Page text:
Figure \thefigure: Limitations of Sketchforme’s sketching process. In a), the boat is significantly occluded by the bridge which affects the quality of generated sketches. In b), the elephant was provided with a square bounding box. This guides the system to sketch only the face of the elephant which is inappropriate for the scene.

With the highly interactive media of sketching and language, combined with Sketchforme’s high-level and low-level understanding of each element of the sketched scene, we believe future work should explore conversational interfaces for generating sketches and interactive tutorial systems that guide users to create sketches coherent to text descriptions. Moreover, since the Object Sketcher in Sketchforme’s generation process is capable of completing partial sketches created by users, Sketchforme can suggest possible strokes following incomplete user sketches at the object level, which can be useful in sketch education applications.

The unique interplay between natural language and sketches embodied by Sketchforme creates possibilities of building new applications that utilize the interactive properties of sketching and language. In this paper, we explored the capability of Sketchforme in supporting basic language learning. We believe future work could explore other domains such as science and engineering education as text-annotated sketches are frequently used in these domains.

The current sketches generated by Sketchforme are binary sketch strokes without colors or animations. Future work should explore colored and/or animated sketches to enable richer user experiences. For instance, the natural image datasets that Sketchforme used to train models in the first step of sketch-generation process can be used to determine possible colors of the sketched objects.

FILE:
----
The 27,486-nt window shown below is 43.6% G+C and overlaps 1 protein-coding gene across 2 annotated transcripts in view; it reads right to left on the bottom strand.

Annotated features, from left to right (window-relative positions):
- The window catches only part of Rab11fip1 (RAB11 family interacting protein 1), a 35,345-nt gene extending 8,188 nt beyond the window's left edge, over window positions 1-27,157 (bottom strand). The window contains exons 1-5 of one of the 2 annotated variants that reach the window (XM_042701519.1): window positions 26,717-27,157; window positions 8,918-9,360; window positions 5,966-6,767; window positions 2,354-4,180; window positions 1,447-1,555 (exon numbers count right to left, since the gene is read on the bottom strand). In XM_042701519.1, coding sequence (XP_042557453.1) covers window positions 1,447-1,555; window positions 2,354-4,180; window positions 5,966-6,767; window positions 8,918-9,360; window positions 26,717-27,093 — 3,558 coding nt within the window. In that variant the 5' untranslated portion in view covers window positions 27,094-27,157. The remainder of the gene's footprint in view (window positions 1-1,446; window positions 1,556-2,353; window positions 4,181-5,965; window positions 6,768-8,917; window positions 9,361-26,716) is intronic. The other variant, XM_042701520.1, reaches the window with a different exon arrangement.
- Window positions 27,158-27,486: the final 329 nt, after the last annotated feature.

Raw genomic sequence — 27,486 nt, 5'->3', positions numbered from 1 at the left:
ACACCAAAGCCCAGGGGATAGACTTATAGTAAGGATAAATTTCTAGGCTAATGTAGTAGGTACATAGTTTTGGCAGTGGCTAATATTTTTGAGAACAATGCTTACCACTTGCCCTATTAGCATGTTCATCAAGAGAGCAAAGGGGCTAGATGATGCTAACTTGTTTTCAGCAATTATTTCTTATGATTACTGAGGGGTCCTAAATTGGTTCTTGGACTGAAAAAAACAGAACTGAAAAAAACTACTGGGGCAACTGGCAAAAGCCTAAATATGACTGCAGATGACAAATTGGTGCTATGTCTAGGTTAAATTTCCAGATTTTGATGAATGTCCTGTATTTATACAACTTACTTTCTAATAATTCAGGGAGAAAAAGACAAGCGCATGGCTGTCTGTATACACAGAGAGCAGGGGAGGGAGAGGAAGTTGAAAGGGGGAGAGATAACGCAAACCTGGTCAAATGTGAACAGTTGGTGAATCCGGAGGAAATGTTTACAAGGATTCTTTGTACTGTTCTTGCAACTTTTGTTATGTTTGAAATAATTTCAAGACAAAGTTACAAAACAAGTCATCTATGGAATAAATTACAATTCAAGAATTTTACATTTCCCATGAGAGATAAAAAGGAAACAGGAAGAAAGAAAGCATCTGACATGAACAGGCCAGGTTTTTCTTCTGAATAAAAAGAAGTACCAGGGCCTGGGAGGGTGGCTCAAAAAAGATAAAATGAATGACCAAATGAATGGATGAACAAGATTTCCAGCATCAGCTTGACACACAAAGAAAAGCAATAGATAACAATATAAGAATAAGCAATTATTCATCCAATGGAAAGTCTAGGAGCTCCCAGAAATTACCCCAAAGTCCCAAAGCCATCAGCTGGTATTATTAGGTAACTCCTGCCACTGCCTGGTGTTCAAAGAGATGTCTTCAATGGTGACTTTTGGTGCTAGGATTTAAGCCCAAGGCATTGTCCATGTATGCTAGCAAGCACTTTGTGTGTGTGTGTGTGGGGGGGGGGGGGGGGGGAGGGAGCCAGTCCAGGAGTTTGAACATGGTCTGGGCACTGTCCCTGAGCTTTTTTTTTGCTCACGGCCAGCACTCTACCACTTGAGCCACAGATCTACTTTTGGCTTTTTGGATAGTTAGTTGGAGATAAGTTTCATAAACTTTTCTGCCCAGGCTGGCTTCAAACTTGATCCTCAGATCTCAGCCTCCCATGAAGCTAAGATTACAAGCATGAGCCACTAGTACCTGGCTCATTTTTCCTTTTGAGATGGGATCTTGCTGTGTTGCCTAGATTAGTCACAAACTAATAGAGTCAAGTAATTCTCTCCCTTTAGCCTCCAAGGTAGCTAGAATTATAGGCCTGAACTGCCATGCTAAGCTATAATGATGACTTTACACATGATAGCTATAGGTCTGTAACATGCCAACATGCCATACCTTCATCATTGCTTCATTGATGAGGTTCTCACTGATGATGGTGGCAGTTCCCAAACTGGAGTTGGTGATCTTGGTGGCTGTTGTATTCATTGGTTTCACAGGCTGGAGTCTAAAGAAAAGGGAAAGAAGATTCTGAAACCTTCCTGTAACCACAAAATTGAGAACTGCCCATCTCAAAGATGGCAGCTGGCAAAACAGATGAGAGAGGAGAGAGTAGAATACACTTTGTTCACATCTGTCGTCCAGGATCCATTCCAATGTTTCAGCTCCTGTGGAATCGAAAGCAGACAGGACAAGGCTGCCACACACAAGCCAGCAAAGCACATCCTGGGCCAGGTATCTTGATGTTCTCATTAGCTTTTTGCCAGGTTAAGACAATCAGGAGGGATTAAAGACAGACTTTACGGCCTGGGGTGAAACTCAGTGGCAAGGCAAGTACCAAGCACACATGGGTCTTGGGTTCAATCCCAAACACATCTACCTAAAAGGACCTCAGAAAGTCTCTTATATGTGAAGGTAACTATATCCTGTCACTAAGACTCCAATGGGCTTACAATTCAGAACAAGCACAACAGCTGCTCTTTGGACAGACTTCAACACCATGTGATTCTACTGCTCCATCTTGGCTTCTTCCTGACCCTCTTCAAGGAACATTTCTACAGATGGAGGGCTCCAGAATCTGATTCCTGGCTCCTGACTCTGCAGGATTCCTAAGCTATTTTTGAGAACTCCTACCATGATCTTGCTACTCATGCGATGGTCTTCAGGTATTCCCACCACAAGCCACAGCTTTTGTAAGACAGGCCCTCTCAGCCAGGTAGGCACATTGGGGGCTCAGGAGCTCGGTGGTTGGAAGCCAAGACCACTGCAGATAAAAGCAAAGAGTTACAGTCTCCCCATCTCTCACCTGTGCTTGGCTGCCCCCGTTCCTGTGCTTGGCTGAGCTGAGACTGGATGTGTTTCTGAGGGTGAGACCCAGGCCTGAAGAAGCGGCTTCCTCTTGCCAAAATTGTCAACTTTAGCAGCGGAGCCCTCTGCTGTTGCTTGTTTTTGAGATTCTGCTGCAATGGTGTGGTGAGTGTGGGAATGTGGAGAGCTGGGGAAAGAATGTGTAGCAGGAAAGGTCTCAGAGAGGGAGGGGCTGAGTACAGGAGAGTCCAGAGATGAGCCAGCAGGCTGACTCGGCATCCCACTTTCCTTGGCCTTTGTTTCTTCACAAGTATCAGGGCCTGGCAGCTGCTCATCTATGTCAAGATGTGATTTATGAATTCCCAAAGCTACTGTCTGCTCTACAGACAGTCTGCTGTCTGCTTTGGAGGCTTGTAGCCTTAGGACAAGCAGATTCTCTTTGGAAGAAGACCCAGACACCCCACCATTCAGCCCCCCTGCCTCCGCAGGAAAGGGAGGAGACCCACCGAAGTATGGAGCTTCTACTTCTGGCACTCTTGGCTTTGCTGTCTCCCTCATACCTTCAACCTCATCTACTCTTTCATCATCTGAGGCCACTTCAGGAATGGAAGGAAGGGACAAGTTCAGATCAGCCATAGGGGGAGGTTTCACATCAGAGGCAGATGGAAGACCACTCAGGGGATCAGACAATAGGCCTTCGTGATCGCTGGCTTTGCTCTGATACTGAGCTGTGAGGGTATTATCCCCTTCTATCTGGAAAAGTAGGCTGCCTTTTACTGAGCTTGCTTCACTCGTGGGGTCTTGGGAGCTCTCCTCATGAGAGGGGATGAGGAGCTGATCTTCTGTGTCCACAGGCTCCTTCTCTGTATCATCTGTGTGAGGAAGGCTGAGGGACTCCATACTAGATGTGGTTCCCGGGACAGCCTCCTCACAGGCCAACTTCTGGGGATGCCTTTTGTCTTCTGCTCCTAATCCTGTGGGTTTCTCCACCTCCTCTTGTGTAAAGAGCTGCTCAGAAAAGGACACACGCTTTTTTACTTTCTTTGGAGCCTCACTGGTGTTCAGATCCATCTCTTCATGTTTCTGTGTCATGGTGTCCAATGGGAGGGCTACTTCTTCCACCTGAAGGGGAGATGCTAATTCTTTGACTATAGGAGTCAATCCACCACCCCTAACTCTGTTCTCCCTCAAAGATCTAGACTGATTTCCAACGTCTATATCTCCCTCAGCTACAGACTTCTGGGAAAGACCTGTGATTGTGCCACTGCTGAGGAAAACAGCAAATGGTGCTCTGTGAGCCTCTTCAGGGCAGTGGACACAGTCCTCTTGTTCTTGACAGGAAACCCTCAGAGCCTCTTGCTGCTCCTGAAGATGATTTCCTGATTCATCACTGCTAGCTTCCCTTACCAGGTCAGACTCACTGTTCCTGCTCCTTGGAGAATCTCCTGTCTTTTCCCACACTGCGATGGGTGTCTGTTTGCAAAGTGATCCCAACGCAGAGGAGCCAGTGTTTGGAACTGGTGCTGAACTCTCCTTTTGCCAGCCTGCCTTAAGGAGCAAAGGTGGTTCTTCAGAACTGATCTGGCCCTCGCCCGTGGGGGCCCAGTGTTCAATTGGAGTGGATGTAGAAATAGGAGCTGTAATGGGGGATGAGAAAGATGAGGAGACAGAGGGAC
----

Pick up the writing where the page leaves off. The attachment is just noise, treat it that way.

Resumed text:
This paper presents Sketchforme, a novel sketching system capable of generating abstract scene sketches that involve multiple objects based on natural language descriptions. Sketchforme adopts a novel two-step neural-network-based approach: the Scene Composer obtains high-level understanding of layouts of sketched scenes, and the Object Sketcher obtains low-level understanding of sketching individual objects. These models can be trained without text-annotated datasets of sketched scenes. In the user study evaluating the expressiveness and realism of sketches generated by Sketchforme, human subjects considered Sketchforme-generated sketches more expressive than human-generated sketches for two of the five seeded descriptions. They also considered 36.5% of these sketches to be generated by humans. The sketches generated by Sketchforme significantly improved a sketch-assisted language learning system and enabled compelling intelligent features of a sketching assistant. Sketchforme possesses the potential to support interactive applications that utilize both sketches and natural language as interaction media, and afford large-scale applications in sketching, language education and beyond.